the beauty and curse of leap seconds

From: Steve Allen <>
Date: Thu, 10 Jul 2003 22:49:27 -0700

On Thu 2003-07-10T16:26:52 -0700, Rob Seaman hath writ:
> However, I doubt whether any complete inventory has been taken of the
> dependencies of aviation - or of any other technical or civil field -
> on *accurate* synchronization with time of day.

I have opined that the UTC of the 1960s truly was chaos. The roughly
annual steps of 5 to 200 ms, and the concomitant changes of the
carrier frequency and pulse duration of radio broadcast time signals
by several parts in 1E8 were intolerable. The unilateral action of
the CCIR to switch UTC from chaos into leap seconds with a lead time
of less than two years was uncomfortable, and the failure of the CCIR
even to send a letter to the IAU, thus depriving the 1970 IAU GA of
any official basis to act on the change until after it would be in
effect, seems deplorable. But there were clearly some very suave
diplomats working behind the scenes at the IAU GA in 1970 who deserve
applause for smoothing things out and keeping impolitic remarks out of
the official record.

So we now have radio broadcasts with carriers and ticks in atomic
seconds, and that is definitely much better than the clumsy attempts
to match UTC with UT2 that preceded 1972. But there are almost no
clocks on the planet which actually keep UTC. A UTC clock (and by
extension of seconds into days, a UTC calendar) must have a table of
all historic leap seconds, and warning about upcoming leap seconds.
This is annoying at best, and impractical in most cases.

Wristwatches, grandfather clocks, battery clocks, line-current clocks,
and almost every other clock that is used for civil time all ignore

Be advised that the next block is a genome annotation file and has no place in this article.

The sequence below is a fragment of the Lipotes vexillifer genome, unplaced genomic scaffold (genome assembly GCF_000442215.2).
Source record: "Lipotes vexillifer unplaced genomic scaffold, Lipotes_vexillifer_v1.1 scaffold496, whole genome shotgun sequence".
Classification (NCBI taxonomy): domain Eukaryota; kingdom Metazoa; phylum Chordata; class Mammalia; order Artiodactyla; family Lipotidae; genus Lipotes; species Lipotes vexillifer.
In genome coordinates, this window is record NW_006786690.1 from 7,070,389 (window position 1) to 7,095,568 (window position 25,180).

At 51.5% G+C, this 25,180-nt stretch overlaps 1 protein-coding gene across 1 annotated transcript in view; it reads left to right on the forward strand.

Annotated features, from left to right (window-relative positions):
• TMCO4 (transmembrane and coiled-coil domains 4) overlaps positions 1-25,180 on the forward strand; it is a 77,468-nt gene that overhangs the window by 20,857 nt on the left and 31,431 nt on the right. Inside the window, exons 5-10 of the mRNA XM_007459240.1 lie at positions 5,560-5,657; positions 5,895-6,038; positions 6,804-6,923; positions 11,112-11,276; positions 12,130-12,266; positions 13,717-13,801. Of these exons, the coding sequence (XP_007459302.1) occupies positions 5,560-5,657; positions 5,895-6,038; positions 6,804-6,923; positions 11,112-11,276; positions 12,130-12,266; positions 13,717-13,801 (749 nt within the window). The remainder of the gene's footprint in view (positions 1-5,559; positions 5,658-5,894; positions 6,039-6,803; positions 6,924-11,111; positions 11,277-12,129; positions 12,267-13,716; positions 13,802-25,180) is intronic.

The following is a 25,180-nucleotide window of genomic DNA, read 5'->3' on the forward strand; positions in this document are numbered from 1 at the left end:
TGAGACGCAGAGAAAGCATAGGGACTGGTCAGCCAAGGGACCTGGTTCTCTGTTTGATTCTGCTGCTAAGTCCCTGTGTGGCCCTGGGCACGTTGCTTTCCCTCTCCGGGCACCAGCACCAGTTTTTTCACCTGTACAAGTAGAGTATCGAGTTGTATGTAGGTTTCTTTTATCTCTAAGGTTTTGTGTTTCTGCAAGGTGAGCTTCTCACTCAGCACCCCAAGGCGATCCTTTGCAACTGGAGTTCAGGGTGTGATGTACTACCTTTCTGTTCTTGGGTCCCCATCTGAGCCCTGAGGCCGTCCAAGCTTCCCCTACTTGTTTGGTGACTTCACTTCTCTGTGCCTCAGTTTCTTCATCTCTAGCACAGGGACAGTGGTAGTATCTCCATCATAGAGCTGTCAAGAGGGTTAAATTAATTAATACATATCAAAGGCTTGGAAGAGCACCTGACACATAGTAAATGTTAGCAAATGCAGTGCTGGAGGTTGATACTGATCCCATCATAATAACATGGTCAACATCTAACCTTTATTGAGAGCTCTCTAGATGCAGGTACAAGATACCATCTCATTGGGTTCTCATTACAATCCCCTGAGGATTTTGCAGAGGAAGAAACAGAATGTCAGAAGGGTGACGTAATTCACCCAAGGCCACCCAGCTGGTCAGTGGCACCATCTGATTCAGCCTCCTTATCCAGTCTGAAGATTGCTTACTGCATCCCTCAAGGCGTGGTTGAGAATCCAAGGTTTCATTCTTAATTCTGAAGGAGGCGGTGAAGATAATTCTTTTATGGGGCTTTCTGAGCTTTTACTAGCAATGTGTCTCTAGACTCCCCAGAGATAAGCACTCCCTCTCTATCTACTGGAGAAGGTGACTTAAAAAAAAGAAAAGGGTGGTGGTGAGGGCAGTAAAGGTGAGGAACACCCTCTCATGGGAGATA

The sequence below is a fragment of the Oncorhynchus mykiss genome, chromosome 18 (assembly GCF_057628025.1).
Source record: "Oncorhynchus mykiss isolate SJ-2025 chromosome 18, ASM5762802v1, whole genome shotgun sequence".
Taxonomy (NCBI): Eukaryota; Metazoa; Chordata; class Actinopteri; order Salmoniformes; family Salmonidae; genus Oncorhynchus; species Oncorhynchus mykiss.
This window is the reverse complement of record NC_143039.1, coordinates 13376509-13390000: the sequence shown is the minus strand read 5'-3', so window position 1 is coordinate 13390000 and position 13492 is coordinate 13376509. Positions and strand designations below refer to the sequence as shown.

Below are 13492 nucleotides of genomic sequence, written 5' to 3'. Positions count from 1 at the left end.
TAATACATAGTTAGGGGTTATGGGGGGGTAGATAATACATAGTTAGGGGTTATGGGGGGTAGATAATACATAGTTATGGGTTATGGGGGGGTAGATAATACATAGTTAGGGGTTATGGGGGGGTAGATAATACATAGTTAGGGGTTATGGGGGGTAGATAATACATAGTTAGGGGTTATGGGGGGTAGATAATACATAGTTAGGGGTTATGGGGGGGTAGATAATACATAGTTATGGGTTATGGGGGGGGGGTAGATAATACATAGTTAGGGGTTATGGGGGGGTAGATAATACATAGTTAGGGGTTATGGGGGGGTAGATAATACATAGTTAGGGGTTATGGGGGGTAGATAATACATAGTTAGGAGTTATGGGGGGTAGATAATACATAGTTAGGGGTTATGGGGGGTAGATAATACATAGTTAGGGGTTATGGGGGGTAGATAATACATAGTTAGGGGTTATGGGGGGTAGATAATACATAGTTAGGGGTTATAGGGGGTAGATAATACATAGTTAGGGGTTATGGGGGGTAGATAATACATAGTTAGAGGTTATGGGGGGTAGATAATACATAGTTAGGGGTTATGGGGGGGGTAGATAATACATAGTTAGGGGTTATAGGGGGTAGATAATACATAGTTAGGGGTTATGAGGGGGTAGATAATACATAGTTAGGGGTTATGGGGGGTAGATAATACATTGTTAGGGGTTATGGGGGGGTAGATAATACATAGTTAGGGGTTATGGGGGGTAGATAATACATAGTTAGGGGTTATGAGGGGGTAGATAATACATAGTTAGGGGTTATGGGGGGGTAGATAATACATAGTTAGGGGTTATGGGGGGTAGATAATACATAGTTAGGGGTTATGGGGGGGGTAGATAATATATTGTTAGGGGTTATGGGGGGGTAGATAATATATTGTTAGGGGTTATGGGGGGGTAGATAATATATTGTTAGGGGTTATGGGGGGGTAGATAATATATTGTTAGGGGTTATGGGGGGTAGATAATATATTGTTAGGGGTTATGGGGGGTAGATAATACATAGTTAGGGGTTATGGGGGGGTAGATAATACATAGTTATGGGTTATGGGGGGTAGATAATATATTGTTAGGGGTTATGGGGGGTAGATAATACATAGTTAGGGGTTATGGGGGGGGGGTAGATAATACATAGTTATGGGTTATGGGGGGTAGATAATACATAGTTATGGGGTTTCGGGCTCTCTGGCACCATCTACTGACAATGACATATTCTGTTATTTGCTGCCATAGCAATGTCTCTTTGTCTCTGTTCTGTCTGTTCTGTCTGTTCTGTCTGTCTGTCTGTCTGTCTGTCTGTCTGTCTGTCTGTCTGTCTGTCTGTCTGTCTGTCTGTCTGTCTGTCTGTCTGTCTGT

the existence of the occasional 61st second. Most of them are of a
precision that prevents them from claiming that they provide UTC; at
best they can be described as regularly being re-set to UTC. As noted
by Seago and Seidelmann (in their paper that was available but not
presented in Torino), all of these all better described as "generic UT
clocks"; they are not really UTC clocks.

Even the POSIX standard and the majority of Unix systems that obey it
are self-inconsistent in the presence of leap seconds. In a sentence
the standard says that POSIX time should be taken to be UTC, except
when it should not.

The invention of leap seconds for UTC was a brilliant compromise.
Unfortunately, the effect of that compromise was to obscure the
distinction between two concepts already known to be irreconcilable.
Time-of-day (earth rotation) is not time interval (atomic time).

UTC with leap seconds has permitted not only the general public, but
also clock builders, systems designers, standards writers, and even
the ITU-R and IERS to avoid contemplation of adding complexity to
their devices and practices for 33 years. All this continues to
obscure the distinction between universal time and atomic time.

If 33 years ago the CCIR had decided that time-of-day and time
interval were irreconcilable, then today we might have that
distinction built into most of our operational systems. Sooner or
later it must happen. Now we are again faced with figuring out
whether, how, and when to educate, motivate, and pay the cost of
trying to retrofit that distinction into everything.

Steve Allen          UCO/Lick Observatory       Santa Cruz, CA 95064      Voice: +1 831 459 3046
PGP: 1024/E46978C5   F6 78 D1 10 62 94 8F 2E    49 89 0E FE 26 B4 14 93
Received on Thu Jul 10 2003 - 22:51:23 PDT

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